To do this, they emit a strong ultrasonic signal which bounces off any object in their path.The reflected signal travels back to their very sensitive ears. They are then able to build up an 'audio' image of the space surrounding them. Different species have different characteristics to their echo-location signals. This helps us to identify the type of bat we may be observing, much as we may recognise various birds species by their song. If you are close to a group of bats, you may be able to hear their high pitched voices. What you are hearing is not echo-location signals, which are well out of the range of human ears, but social communication within the group.
The emitted signals consist of a series of short pulses which are in the frequency range 20 to 130 kHz. The pulse characteristics vary with the type of bat, and their immediate surroundings. In general, bats which hunt in open spaces tend to emit loud pulses of sound at a lower pulse repetition rate, while bats which fly in confined spaces have a much faster pulse rate, and weaker output. Pulse rates dramatically increase when closing in on prey.   (More information on this later).
In order for us to be able to hear, and analize these ultrasonic signals we need to convert them to much lower frequencies to bring them within the range of human hearing. To do this we use one of a variety of Bat Detectors.
The diagram shows a variety of echo-location signals in graphical form. Each pulse in a sequence, may be stretched out in time, and would have a form similar to one of those shown.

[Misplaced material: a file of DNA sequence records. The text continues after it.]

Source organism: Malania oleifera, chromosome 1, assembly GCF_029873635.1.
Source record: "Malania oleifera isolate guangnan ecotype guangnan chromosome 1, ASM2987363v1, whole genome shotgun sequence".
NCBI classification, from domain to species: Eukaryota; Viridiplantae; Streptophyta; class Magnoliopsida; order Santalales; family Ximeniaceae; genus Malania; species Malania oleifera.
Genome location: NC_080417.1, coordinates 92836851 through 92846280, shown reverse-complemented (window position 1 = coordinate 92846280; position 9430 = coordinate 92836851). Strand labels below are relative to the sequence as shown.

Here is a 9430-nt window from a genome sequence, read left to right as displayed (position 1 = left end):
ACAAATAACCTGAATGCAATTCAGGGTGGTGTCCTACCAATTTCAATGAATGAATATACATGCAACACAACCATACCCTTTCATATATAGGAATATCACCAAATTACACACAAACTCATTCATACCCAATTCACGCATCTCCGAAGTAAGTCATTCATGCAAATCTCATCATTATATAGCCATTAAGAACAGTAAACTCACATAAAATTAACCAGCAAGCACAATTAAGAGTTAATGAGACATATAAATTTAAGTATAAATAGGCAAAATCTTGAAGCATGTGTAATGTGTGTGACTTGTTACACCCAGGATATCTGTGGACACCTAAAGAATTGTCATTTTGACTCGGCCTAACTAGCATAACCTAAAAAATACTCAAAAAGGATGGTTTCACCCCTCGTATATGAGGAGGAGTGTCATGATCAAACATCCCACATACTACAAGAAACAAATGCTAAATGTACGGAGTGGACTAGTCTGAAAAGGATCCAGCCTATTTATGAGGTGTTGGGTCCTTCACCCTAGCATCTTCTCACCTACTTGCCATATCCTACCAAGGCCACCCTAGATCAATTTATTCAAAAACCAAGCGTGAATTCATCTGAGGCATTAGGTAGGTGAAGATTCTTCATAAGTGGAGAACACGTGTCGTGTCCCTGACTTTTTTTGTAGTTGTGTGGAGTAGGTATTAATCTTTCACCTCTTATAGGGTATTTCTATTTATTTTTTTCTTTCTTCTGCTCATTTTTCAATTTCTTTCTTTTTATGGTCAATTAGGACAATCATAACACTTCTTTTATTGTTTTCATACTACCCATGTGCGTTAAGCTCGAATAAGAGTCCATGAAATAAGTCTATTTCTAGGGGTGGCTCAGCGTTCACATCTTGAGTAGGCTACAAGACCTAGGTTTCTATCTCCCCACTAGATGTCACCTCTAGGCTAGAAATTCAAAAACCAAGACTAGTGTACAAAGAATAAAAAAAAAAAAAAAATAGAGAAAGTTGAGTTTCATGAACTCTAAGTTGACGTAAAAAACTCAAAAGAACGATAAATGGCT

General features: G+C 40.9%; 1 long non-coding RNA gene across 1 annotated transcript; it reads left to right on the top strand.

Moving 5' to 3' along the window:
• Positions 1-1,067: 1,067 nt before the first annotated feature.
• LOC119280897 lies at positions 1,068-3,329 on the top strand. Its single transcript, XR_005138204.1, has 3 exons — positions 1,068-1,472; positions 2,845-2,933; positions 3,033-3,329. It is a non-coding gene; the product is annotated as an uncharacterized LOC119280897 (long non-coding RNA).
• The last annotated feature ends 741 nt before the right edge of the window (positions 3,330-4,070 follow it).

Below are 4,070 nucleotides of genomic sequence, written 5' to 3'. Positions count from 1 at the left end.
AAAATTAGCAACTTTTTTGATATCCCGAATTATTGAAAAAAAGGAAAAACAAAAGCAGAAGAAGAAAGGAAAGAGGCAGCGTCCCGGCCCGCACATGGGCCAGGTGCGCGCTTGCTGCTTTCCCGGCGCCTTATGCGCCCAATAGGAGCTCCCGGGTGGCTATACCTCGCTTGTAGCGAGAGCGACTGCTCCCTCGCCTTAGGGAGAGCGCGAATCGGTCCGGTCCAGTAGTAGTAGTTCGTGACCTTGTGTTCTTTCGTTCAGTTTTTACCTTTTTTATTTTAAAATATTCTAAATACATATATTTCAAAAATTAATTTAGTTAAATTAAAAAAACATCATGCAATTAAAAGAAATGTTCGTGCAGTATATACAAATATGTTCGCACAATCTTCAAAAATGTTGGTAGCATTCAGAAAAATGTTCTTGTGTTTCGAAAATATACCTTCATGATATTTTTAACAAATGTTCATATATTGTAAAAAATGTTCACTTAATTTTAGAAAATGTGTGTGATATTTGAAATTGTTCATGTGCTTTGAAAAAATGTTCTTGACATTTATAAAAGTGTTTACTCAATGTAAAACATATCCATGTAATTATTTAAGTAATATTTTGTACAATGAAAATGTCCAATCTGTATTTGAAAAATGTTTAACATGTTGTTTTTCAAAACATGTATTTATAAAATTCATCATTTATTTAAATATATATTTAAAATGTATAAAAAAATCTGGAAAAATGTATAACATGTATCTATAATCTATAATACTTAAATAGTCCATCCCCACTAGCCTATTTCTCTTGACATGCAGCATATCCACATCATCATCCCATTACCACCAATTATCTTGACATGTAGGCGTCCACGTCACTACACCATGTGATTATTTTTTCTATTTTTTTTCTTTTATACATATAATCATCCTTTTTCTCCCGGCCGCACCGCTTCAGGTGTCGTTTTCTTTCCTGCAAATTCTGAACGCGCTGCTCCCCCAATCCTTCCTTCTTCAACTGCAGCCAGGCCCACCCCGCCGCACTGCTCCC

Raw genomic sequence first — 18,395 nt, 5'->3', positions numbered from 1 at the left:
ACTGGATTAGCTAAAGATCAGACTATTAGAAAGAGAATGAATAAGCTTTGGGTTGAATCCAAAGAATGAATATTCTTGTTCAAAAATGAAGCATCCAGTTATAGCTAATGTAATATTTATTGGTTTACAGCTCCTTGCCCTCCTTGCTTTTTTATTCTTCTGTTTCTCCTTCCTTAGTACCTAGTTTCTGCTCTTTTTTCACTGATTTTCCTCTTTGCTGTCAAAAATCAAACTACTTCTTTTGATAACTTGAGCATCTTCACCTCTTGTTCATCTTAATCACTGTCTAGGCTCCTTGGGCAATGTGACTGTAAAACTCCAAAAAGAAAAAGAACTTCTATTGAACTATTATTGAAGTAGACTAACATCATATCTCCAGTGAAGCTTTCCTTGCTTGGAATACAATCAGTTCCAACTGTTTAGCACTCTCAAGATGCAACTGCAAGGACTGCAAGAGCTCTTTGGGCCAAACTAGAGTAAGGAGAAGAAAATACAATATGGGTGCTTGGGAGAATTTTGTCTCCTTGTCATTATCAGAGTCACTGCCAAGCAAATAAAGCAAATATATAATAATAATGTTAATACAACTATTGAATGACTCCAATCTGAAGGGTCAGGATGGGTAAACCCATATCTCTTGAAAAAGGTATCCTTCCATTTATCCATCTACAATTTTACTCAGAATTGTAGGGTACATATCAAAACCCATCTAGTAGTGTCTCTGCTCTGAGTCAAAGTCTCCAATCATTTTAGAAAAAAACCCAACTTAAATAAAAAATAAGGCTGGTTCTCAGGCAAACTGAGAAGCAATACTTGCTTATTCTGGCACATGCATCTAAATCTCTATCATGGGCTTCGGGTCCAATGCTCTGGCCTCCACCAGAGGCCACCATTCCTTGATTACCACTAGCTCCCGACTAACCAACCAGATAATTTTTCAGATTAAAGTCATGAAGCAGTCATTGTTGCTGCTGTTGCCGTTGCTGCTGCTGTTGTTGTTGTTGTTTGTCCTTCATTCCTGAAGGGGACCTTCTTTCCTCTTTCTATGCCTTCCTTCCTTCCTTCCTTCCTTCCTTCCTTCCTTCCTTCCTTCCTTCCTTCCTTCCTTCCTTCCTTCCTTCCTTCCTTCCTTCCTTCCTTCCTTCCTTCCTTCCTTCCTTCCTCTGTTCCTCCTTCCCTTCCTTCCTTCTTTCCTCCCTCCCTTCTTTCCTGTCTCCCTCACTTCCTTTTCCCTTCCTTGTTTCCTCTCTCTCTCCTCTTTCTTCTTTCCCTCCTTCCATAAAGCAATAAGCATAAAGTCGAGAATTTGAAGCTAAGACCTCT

The graph shows each type of pulse, with frequency (Kilo-Hertz) on the vertical (Y) axis, plotted against time (milli-seconds) on the horizontal (X) axis. They may be characterised as follows:-
It is the frequency and characteristic sound of the the bats' echo-location signals which help us to distinguish one species from another. The process of learning all the different sounds takes a good deal of practice, but like many things, the more you practice, the better you get!
To add to the difficulty, these are not the only frequencies which the bats emit. Although most of the ultra-sound energy may be in the Fundamental frequency of the call, (with exceptions), there will be a considerable amount of energy emitted at twice the fundamental frequency. This is called the 2nd Harmonic. There may even be sound at three times the fundamental, this being 3rd Harmonic energy. It gets worse - some bats, are able to suppress the amount of energy in the Fundamental (1st Harmonic). Confusing isn't it!
As mentioned earlier on this page, the sound of each bat will vary with its situation. If, for instance, the bat is in a confined space, the pulse repetition rate of its echo location signals will increase to some degree. This is due to the fact that location information fed back to the animal must be up-dated more frequently, to prevent it from colliding with any nearby objects, hence the need for more pulses per second.
This increased pulse rate is probably most noticeable when the bat is homing in on its prey. If the signal is studied closely, a very short burst of fast pulses will be heard each time an attempt to catch prey is made. This gives a characteristic sort of "Zip" noise.